Radon and Lake Tahoe
You can't smell it. You can't see it. You can't feel it. But, it's there and it's bad fo ryou. So, Yikes! Radon at Lake Tahoe is a big concern for residents and workers, but the good news is that radon is a manageable risk. This web page will help you to learn about radon, how to determine your risk from radon, and how to manage your exposure to radon. It's not very difficult really, to detect the level of radon in your home or workplace using a radon detector. And, a variety radon mitigation measures are options you can DIY or have installed to cut down the radon.
As reported by the California Geological Survey, which is the agency that studies radon, radon poses a significant risk to residents of the Lake Tahoe Basin, especially those on the South Shore.
The report Radon Potential in the Lake Tahoe Area, California states that an estimated 23,400 people in the Lake Tahoe area live in buildings where radon is likely to equal or exceed the U.S. Environmental Protection Agency’s recommended action level. Just ask El Dorado County’s Department of Environmental Management, whose staff also sounds the warning about radon at Lake Tahoe.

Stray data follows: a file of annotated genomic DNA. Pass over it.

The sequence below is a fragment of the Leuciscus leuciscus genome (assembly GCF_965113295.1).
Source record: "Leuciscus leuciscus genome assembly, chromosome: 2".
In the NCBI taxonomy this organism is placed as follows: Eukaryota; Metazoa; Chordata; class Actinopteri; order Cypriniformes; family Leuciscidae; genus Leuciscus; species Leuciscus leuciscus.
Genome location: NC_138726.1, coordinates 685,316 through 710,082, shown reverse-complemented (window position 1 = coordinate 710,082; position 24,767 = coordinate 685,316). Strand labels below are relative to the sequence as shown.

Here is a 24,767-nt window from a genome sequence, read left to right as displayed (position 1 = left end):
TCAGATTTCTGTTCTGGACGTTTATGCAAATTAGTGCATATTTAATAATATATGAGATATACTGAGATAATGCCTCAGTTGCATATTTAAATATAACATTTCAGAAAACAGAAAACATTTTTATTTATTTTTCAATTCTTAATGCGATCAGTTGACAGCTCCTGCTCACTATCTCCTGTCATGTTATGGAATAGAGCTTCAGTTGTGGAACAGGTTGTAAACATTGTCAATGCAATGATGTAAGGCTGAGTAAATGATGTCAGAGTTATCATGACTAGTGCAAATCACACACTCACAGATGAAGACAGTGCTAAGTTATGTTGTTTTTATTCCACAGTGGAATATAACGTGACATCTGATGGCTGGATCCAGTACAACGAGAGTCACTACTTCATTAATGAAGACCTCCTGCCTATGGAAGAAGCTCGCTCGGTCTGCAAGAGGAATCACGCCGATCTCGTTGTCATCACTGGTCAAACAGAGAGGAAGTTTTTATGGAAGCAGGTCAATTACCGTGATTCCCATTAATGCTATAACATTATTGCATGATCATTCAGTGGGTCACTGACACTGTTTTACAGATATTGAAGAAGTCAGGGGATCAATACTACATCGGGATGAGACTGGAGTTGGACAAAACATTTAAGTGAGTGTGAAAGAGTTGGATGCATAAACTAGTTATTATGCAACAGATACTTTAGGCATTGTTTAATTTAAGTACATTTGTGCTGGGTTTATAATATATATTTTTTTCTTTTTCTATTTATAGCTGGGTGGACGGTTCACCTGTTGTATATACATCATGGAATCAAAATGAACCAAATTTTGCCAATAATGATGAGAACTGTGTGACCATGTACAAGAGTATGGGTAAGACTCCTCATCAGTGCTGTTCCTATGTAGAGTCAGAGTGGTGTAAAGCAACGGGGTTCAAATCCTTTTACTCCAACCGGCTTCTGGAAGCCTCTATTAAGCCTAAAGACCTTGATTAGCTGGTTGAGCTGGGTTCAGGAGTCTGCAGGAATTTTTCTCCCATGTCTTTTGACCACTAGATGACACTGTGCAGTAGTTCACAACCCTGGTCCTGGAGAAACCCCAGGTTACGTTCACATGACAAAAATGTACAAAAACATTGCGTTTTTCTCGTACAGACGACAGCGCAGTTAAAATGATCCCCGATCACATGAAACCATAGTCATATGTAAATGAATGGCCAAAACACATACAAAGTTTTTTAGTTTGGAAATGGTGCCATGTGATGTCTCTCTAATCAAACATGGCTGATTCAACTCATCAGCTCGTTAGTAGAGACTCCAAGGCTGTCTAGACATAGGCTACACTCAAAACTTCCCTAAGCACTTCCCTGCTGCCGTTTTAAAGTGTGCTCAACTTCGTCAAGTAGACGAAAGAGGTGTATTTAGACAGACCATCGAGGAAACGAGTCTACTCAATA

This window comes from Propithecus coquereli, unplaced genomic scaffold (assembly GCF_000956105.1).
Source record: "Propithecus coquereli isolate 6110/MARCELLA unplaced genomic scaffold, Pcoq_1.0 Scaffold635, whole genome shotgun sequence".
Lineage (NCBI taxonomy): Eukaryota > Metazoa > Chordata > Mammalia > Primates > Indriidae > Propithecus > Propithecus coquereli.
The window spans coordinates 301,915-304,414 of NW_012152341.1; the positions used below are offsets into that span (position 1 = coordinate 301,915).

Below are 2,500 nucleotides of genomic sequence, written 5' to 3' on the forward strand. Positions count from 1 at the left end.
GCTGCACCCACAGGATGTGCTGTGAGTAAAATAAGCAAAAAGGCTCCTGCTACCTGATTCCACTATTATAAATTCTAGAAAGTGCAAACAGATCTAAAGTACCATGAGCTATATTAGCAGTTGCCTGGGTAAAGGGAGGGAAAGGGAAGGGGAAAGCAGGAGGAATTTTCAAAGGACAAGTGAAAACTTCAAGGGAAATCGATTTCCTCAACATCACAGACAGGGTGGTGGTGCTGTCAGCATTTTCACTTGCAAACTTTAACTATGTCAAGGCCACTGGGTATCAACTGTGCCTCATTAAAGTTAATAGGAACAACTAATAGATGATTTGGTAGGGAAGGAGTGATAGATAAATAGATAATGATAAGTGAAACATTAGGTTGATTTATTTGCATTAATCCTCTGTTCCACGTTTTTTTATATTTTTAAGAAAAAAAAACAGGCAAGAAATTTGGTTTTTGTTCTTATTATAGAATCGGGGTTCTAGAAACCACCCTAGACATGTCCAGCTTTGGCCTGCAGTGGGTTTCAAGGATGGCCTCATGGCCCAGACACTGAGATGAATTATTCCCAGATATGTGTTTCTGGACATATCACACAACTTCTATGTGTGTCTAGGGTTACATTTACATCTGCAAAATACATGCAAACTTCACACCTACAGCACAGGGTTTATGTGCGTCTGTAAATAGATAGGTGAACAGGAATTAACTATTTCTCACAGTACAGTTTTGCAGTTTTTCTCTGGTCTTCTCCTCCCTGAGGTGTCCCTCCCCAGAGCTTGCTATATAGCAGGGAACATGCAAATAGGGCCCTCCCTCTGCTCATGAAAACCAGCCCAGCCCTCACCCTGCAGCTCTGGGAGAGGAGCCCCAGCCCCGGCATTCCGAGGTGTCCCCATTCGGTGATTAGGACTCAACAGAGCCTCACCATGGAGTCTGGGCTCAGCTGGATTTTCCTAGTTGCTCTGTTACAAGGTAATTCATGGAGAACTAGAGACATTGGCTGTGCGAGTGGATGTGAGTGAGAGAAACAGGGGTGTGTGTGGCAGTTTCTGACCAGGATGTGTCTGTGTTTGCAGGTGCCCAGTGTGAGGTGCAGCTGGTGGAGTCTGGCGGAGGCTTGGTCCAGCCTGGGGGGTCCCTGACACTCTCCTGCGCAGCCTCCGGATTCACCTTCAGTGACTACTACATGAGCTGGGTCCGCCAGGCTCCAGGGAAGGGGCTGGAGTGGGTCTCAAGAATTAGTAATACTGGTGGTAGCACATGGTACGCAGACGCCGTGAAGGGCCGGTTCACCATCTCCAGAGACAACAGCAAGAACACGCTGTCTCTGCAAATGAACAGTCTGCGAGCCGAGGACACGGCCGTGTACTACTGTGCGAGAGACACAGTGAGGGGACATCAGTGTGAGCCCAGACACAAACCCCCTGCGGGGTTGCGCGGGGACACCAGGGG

Why is radon a concern? It's because radon is the second leading cause of lung cancer, behind cigarette smoking.
The basement measurement of radon from an example house in the California Geological Survey stufy was more than 20 times the EPA’s recommended action level, according to the report. That's a big concern, because radon exposure is the second leading cause of lung cancer in the nation.
According to the US Environmental Protection Agency and California Department of Public Health, "More and more, consumers are asking about radon levels before they buy or rent a home."
Radon does not need to delay or prohibit a real estate transaction, but a home's radon level is information all parties should know, and radon problems can be easily fixed! Because real estate sales happen quickly, there is often little time to deal with radon and other issues.
The best thing to do is to test your home or business for radon now and save the results. In most instances, radon testing and mitigation are not mandatory; however, radon test results are subject to real estate disclosure laws, and many home buyers are requiring that sellers have properties tested for radon, as part of the purchase process.